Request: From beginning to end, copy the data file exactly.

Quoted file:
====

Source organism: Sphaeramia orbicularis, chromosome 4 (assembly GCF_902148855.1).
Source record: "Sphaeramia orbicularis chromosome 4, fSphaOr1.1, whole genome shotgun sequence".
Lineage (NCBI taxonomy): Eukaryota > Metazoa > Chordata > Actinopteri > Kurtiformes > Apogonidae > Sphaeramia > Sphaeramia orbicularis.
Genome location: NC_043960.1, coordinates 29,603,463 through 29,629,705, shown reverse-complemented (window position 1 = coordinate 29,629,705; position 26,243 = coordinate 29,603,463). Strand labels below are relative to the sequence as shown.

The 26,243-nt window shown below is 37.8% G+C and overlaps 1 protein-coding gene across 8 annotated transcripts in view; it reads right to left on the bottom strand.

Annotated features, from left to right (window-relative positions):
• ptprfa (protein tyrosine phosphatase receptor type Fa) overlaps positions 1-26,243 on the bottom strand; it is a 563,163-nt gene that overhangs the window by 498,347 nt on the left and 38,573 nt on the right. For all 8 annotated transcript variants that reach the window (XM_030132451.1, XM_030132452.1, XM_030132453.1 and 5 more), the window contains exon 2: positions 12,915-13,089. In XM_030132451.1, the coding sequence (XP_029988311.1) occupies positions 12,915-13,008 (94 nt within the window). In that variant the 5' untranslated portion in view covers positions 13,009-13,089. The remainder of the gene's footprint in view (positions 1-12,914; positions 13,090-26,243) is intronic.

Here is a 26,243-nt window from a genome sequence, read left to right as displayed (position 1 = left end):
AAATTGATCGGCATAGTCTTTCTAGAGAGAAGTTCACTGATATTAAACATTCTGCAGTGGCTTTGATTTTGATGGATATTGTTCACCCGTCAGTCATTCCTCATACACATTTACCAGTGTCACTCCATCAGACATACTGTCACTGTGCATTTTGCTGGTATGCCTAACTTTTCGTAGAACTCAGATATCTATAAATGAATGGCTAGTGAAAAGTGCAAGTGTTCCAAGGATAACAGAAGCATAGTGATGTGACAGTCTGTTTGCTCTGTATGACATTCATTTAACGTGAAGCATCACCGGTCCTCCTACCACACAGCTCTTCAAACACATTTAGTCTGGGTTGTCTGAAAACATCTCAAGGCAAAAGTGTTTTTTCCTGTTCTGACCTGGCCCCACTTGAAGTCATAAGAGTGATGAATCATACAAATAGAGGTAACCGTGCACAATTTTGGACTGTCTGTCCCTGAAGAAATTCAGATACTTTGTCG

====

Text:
Source organism: Sphaeramia orbicularis, chromosome 4 (assembly GCF_902148855.1).
Source record: "Sphaeramia orbicularis chromosome 4, fSphaOr1.1, whole genome shotgun sequence".
Lineage (NCBI taxonomy): Eukaryota > Metazoa > Chordata > Actinopteri > Kurtiformes > Apogonidae > Sphaeramia > Sphaeramia orbicularis.
Genome location: NC_043960.1, coordinates 29,603,463 through 29,629,705, shown reverse-complemented (window position 1 = coordinate 29,629,705; position 26,243 = coordinate 29,603,463). Strand labels below are relative to the sequence as shown.

The 26,243-nt window shown below is 37.8% G+C and overlaps 1 protein-coding gene across 8 annotated transcripts in view; it reads right to left on the bottom strand.

Annotated features, from left to right (window-relative positions):
• ptprfa (protein tyrosine phosphatase receptor type Fa) overlaps positions 1-26,243 on the bottom strand; it is a 563,163-nt gene that overhangs the window by 498,347 nt on the left and 38,573 nt on the right. For all 8 annotated transcript variants that reach the window (XM_030132451.1, XM_030132452.1, XM_030132453.1 and 5 more), the window contains exon 2: positions 12,915-13,089. In XM_030132451.1, the coding sequence (XP_029988311.1) occupies positions 12,915-13,008 (94 nt within the window). In that variant the 5' untranslated portion in view covers positions 13,009-13,089. The remainder of the gene's footprint in view (positions 1-12,914; positions 13,090-26,243) is intronic.

Here is a 26,243-nt window from a genome sequence, read left to right as displayed (position 1 = left end):
AAATTGATCGGCATAGTCTTTCTAGAGAGAAGTTCACTGATATTAAACATTCTGCAGTGGCTTTGATTTTGATGGATATTGTTCACCCGTCAGTCATTCCTCATACACATTTACCAGTGTCACTCCATCAGACATACTGTCACTGTGCATTTTGCTGGTATGCCTAACTTTTCGTAGAACTCAGATATCTATAAATGAATGGCTAGTGAAAAGTGCAAGTGTTCCAAGGATAACAGAAGCATAGTGATGTGACAGTCTGTTTGCTCTGTATGACATTCATTTAACGTGAAGCATCACCGGTCCTCCTACCACACAGCTCTTCAAACACATTTAGTCTGGGTTGTCTGAAAACATCTCAAGGCAAAAGTGTTTTTTCCTGTTCTGACCTGGCCCCACTTGAAGTCATAAGAGTGATGAATCATACAAATAGAGGTAACCGTGCACAATTTTGGACTGTCTGTCCCTGAAGAAATTCAGATACTTTGTCG